The Grape Leaf Club made an Indian dinner this week. Largely based around Kerala (and therefore coconut) we had fish curry with tamarind, thoran, freshly steamed idlis and daal. Dessert was French-Indian inspired, a rice pudding with cardamom, pomegranate and kumquat like jewels on top. My kitchen is still under renovation, so the spice jars are all in bags in the sitting room, to be fetched one by one. As small as it is, at one point there were five people in the little space, chopping, washing up, shrieking as the pomegranate hit the floor with a horror-movie splash of red.
Later on, looking over my notes to find the thoran recipe, I glanced over Mrs Leelu’s masala chai (literally ‘spiced tea’) and the words ‘add pepper if you have a cold’ jumped out at me. The season of scratchy throats and runny noses has crept up on me, and my eyes are heavy, at half-mast.The idea of a hot, sweet, fiercely spicy tea could not have been more appealing. (Actually, in the book I am reading, Spice: The History of a Temptation, the Romans used pepper to cure all kinds of unsightly ailments as well as seasoning their stuffed, grilled dormice.) I went straight home to make a pot of chai.
Paris five years ago had not heard of chai, outside of the Indian area around La Chapelle, Gare du Nord. Now more and more cafes offer a chai latte, sometimes just a disappointing cup of hot milk with a tea ball floating in it, slowly turning the milk beige. The best one I have found so far (after an extensive survey) is at Bob’s Bakeshop, also near La Chapelle. (“What’s that you wrote down? Bob’s Bobo Shop?” a friend asked, squinting at my handwriting. She was not far off: it is a modern American-style bakery that does excellent bagels, proper Belleville Brulerie coffee and attracts all the bobos, or rich hippies, in the quartier. Their chai latte was properly aromatic with a thick mousse of foam on top, sweet but not too sweet. And they will do a ‘dirty chai’ Australian-style if you ask, with a shot of espresso.)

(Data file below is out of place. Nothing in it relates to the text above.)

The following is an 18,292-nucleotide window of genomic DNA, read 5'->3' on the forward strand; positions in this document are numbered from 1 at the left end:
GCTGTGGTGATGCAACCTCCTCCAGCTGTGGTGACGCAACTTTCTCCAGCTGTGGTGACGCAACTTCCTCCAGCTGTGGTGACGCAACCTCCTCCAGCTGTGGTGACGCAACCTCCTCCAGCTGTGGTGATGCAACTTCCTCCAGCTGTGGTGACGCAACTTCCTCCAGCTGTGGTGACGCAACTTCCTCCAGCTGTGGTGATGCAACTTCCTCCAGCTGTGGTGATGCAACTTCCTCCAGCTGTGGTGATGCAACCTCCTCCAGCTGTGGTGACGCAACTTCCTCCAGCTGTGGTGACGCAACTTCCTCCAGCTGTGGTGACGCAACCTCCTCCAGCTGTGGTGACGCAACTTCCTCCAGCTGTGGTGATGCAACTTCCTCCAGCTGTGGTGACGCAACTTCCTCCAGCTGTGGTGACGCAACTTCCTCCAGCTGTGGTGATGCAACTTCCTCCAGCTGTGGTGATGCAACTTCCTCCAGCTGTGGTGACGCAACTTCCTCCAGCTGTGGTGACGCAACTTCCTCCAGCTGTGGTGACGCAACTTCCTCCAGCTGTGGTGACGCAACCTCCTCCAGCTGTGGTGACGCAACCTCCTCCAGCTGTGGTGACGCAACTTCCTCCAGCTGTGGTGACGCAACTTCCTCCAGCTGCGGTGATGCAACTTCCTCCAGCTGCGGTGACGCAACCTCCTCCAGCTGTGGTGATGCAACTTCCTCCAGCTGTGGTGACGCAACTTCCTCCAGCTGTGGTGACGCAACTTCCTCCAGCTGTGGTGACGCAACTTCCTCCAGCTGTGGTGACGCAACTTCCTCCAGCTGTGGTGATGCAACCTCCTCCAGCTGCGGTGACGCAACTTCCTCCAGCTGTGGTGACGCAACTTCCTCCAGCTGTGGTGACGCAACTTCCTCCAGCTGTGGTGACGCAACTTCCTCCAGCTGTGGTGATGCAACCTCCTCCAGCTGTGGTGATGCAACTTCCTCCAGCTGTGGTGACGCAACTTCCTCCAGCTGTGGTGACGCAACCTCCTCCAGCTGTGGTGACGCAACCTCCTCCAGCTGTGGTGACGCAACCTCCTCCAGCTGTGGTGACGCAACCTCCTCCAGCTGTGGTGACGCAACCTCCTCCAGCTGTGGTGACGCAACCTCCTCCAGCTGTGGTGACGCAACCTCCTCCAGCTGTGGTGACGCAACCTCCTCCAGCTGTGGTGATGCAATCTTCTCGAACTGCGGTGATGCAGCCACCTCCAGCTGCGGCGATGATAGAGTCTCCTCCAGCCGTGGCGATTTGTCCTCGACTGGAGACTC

In any case, the chai I tasted in India was totally different, not a large latte but a small glass of liquid energy, to be refilled time and again. At the Jaipur literary festival, it was served in little terracotta pots brushed with gold and green swirls. (I collected them to take home, since they would have been thrown away otherwise. Had to buy six cups of tea to make a set, at the exorbitant price of 20 rupees each.) At the railway stations it came in plastic cups almost like espresso. We didn’t have to get off the train as the vendors would come rushing down the corridor with their kettles before the train pulled away again. In Kerala it smelled overwhelmingly of cardamom. Chai chai chai chai. When I came home after a month, British tea tasted bitterly disappointing and I had to stop myself from adding six teaspoons of sugar. However I did bring two bags of cardamom, 300g each, that I have slowly been using up.
Adjust the spices to your taste – I used the maximum amount of ginger and cardamom and some nutmeg as well (not in the recipe, not native to India either, as I learned in Spice, but to the Molucca islands in the Philippines). Sugar or honey can be added later on too, if people have different preferences. I plan on drinking the whole litre myself over this afternoon, if the kitten draped over my arm will allow me to get up to go back to the kitchen. Serve in small glasses or cups.
Mrs Leelu’s Masala Chai
375ml (1 1/2 cups) milk (or soy milk if you prefer)
750ml (3 cups) water
1 small cinnamon stick
2-4 cardamom pods, crushed
5-15g ginger, grated (approx size of piece of ginger: top joint of thumb)
1/4 nutmeg, grated
several generous grinds black pepper
10g (4 tsp) black tea leaves
40g (3-4 tbs) sugar
In a large saucepan, bring to a boil water, milk and spices. Add tea leaves and sugar and continue to boil gently for 5-10 minutes until it becomes a nice caramel colour. Taste to check. Strain and serve piping hot in small glasses or cups.